Theoretical studies of cyclic octapeptides from the marine ascidian Lissoclinum patella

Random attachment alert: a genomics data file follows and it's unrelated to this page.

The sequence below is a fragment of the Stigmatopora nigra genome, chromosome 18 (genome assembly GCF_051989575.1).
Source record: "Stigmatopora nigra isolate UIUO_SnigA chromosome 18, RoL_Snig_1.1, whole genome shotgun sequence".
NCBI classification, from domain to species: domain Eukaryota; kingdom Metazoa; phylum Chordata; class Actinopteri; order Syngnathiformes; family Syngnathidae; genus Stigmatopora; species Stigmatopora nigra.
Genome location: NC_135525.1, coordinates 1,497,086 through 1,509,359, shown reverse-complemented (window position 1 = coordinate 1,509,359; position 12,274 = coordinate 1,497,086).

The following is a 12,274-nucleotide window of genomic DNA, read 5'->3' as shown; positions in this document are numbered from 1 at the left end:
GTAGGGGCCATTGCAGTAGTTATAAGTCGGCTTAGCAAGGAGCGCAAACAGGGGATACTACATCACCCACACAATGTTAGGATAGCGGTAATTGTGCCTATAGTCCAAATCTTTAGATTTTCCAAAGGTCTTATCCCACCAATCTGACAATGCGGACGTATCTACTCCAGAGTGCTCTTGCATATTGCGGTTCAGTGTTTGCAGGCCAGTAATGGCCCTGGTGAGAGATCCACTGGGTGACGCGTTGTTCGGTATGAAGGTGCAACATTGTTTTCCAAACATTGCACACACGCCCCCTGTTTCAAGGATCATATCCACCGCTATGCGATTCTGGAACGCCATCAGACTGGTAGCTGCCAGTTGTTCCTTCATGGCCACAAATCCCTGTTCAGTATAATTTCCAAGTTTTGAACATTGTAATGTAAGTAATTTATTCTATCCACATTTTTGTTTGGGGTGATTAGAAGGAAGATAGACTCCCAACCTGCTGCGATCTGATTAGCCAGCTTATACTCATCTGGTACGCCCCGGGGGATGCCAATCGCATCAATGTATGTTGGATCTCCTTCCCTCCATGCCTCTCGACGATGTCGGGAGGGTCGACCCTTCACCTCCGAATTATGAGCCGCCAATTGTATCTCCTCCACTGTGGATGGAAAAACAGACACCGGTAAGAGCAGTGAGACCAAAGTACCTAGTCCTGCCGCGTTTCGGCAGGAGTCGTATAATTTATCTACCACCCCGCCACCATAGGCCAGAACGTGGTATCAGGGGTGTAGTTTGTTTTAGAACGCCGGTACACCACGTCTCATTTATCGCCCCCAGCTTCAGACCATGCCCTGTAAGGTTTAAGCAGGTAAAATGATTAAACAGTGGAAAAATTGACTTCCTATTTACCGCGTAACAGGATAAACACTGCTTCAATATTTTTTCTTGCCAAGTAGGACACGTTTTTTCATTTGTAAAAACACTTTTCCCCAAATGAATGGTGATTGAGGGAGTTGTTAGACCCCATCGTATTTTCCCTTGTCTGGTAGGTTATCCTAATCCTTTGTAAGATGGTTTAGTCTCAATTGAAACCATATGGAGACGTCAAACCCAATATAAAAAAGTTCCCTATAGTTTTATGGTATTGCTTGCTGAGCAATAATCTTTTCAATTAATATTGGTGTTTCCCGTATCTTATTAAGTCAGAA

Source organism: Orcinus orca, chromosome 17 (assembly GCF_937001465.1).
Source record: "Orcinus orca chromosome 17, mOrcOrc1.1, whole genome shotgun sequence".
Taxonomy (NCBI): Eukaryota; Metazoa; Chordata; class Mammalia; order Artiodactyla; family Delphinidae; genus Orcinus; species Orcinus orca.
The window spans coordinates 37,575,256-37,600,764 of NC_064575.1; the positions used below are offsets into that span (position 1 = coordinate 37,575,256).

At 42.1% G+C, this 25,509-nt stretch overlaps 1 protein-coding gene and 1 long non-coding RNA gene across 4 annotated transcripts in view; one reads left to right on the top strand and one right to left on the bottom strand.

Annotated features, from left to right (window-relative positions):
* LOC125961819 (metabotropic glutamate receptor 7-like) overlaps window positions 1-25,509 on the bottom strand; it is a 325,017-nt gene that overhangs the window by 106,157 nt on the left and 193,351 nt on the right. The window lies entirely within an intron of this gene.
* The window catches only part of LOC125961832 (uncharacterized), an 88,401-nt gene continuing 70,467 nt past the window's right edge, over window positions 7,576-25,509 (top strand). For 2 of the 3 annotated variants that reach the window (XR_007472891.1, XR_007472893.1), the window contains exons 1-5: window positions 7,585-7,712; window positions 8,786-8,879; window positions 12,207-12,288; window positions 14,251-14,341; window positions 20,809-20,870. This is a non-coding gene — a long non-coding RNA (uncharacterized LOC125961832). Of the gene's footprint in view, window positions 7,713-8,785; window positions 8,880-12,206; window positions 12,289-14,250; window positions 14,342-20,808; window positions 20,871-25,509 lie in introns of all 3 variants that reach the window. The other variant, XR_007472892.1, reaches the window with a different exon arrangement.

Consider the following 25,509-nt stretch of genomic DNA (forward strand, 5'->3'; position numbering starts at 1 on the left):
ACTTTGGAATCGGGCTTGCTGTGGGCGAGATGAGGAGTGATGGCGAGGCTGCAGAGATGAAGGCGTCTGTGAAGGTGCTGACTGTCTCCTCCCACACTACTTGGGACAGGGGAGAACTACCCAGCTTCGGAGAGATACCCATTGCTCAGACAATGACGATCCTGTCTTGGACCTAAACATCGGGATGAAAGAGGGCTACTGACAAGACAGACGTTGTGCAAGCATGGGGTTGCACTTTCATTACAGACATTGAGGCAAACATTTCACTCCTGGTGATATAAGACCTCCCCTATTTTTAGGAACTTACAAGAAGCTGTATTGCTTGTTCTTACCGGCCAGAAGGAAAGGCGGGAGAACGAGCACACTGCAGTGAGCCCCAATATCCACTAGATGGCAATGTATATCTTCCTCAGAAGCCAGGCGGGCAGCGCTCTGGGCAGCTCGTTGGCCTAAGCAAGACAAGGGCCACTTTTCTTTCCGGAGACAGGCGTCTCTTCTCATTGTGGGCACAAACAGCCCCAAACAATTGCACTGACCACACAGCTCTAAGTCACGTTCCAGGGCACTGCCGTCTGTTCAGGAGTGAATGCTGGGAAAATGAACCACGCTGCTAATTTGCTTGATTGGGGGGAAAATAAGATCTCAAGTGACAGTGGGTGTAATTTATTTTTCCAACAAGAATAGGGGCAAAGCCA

A comparative theoretical study of oxazole and thiazole was carried out in order to evaluate the performance of several theoretical methods that might be useful in studies on the much larger patellamides (1-8), a family of cyclic octapeptides from the marine ascidian Lissoclinum patella. Several density functional theory (DFT) methods were included in this study and it was found that whilst all the functionals tested performed well, HCTH and B3LYP gave results that were better than those obtained at the Hartree-Fock level and equal to or better that the MP2 method but at reduced computational cost. As a result of this preliminary work the B3LYP functional was chosen and the 6-31G(d,p) basis selected for use in the patellamide study. This level of theory was also chosen for studies of the Cu2+ binding site in the patellamides with the SBKJC effective core potential basis. (Fig. 3772) Equilibrium geometries and energies were obtained for a number of conformers/rotamers of ascidiacyclamide (1) and patellamides A (2), C (4) and D (5) at the B3LYP/6-31G(d,p) level and were used to help rationalise the empirical observations that substitutional asymmetry appears to be responsible for determining the conformational (folding) preferences in these peptides. The results showed that the energy change on folding (DeltaEfolding) was positive for all four peptides but that the various substitutions significantly reduced the magnitude of DEfolding compared with the C2 symmetric 1. Desymmetrisation of the oxazoline rings in 2 gives rise to changes in the b-turn forming portions of the macrocycle, leading to improved folding at these positions. Alternatively, the local structure around the two thiazole ring containing regions can be altered by substitution at R1 and R3, leading to improved closure of the macrocycle outwith the beta-turn and improved pi-stacking between these moieties and shorter hydrogen bonding distances in other areas of the macrocycle.